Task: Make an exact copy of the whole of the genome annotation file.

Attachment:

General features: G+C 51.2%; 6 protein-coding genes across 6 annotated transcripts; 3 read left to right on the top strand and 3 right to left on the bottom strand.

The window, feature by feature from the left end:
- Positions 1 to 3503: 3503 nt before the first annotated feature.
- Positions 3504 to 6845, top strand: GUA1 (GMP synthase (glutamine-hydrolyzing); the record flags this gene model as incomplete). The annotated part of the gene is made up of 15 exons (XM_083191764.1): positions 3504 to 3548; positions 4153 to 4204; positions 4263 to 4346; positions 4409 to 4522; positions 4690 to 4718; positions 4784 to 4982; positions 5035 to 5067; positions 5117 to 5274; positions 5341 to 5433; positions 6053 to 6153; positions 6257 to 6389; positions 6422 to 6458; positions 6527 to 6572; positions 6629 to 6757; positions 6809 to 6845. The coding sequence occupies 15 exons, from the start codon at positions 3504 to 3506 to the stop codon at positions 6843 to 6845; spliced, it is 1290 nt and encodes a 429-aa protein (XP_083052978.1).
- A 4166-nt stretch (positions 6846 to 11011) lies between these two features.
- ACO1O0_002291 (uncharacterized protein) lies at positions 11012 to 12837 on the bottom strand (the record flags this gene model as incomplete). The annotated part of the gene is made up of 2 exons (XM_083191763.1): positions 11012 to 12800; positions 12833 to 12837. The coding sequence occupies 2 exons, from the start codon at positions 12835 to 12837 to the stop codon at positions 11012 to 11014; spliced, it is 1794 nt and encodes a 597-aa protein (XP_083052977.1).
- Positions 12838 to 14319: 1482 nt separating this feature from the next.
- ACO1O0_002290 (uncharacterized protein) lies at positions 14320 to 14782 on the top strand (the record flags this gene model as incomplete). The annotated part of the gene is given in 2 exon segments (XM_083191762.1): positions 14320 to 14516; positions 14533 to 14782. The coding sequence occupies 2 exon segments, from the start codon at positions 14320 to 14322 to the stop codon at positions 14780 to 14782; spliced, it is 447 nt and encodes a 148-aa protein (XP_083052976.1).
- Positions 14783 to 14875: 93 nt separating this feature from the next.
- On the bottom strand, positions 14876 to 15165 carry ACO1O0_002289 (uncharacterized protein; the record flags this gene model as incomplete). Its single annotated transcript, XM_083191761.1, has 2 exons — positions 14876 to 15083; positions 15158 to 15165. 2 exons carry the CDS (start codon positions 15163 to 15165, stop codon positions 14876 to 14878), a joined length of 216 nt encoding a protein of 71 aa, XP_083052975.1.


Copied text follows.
General features: G+C 51.2%; 6 protein-coding genes across 6 annotated transcripts; 3 read left to right on the top strand and 3 right to left on the bottom strand.

The window, feature by feature from the left end:
- Positions 1 to 3503: 3503 nt before the first annotated feature.
- Positions 3504 to 6845, top strand: GUA1 (GMP synthase (glutamine-hydrolyzing); the record flags this gene model as incomplete). The annotated part of the gene is made up of 15 exons (XM_083191764.1): positions 3504 to 3548; positions 4153 to 4204; positions 4263 to 4346; positions 4409 to 4522; positions 4690 to 4718; positions 4784 to 4982; positions 5035 to 5067; positions 5117 to 5274; positions 5341 to 5433; positions 6053 to 6153; positions 6257 to 6389; positions 6422 to 6458; positions 6527 to 6572; positions 6629 to 6757; positions 6809 to 6845. The coding sequence occupies 15 exons, from the start codon at positions 3504 to 3506 to the stop codon at positions 6843 to 6845; spliced, it is 1290 nt and encodes a 429-aa protein (XP_083052978.1).
- A 4166-nt stretch (positions 6846 to 11011) lies between these two features.
- ACO1O0_002291 (uncharacterized protein) lies at positions 11012 to 12837 on the bottom strand (the record flags this gene model as incomplete). The annotated part of the gene is made up of 2 exons (XM_083191763.1): positions 11012 to 12800; positions 12833 to 12837. The coding sequence occupies 2 exons, from the start codon at positions 12835 to 12837 to the stop codon at positions 11012 to 11014; spliced, it is 1794 nt and encodes a 597-aa protein (XP_083052977.1).
- Positions 12838 to 14319: 1482 nt separating this feature from the next.
- ACO1O0_002290 (uncharacterized protein) lies at positions 14320 to 14782 on the top strand (the record flags this gene model as incomplete). The annotated part of the gene is given in 2 exon segments (XM_083191762.1): positions 14320 to 14516; positions 14533 to 14782. The coding sequence occupies 2 exon segments, from the start codon at positions 14320 to 14322 to the stop codon at positions 14780 to 14782; spliced, it is 447 nt and encodes a 148-aa protein (XP_083052976.1).
- Positions 14783 to 14875: 93 nt separating this feature from the next.
- On the bottom strand, positions 14876 to 15165 carry ACO1O0_002289 (uncharacterized protein; the record flags this gene model as incomplete). Its single annotated transcript, XM_083191761.1, has 2 exons — positions 14876 to 15083; positions 15158 to 15165. 2 exons carry the CDS (start codon positions 15163 to 15165, stop codon positions 14876 to 14878), a joined length of 216 nt encoding a protein of 71 aa, XP_083052975.1.